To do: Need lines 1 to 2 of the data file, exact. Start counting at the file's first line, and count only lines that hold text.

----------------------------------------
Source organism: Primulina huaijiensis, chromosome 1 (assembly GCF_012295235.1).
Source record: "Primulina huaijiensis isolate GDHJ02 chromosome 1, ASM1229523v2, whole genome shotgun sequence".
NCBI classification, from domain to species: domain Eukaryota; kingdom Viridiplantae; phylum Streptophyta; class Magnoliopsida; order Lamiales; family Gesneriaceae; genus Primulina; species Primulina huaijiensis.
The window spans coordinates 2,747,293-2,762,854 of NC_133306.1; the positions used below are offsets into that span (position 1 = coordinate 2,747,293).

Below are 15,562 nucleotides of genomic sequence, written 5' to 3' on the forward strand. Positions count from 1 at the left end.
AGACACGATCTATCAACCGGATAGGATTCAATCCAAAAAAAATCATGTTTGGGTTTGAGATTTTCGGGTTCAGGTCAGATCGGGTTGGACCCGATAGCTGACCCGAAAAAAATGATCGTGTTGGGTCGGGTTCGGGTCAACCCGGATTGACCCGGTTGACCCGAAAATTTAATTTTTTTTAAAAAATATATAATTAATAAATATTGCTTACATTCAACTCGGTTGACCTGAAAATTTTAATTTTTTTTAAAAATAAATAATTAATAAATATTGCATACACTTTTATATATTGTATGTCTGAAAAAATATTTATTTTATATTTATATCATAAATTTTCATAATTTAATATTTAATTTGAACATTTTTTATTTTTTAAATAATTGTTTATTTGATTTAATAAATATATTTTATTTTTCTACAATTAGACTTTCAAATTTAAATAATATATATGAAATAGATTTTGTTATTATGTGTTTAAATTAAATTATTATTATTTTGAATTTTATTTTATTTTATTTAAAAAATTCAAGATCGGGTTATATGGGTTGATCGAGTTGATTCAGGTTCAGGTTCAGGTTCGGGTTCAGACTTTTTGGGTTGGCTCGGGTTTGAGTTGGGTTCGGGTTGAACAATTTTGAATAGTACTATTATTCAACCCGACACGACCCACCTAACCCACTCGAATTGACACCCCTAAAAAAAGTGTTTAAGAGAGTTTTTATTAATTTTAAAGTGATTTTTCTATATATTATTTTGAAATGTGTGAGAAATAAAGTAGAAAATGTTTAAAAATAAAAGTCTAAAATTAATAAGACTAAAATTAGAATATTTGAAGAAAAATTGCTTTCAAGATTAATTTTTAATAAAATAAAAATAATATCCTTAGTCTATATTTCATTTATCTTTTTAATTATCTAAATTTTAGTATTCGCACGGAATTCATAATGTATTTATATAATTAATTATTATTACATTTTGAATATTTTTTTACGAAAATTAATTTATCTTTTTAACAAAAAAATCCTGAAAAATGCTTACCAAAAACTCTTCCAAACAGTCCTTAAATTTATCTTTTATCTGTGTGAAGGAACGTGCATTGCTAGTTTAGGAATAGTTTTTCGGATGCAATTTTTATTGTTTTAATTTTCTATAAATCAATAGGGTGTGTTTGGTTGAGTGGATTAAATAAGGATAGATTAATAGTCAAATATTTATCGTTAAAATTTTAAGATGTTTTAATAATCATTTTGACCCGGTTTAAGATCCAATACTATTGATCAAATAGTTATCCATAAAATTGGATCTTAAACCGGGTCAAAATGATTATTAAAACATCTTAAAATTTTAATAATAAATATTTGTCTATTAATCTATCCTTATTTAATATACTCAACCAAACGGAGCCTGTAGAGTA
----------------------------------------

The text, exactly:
Source organism: Primulina huaijiensis, chromosome 1 (assembly GCF_012295235.1).
Source record: "Primulina huaijiensis isolate GDHJ02 chromosome 1, ASM1229523v2, whole genome shotgun sequence".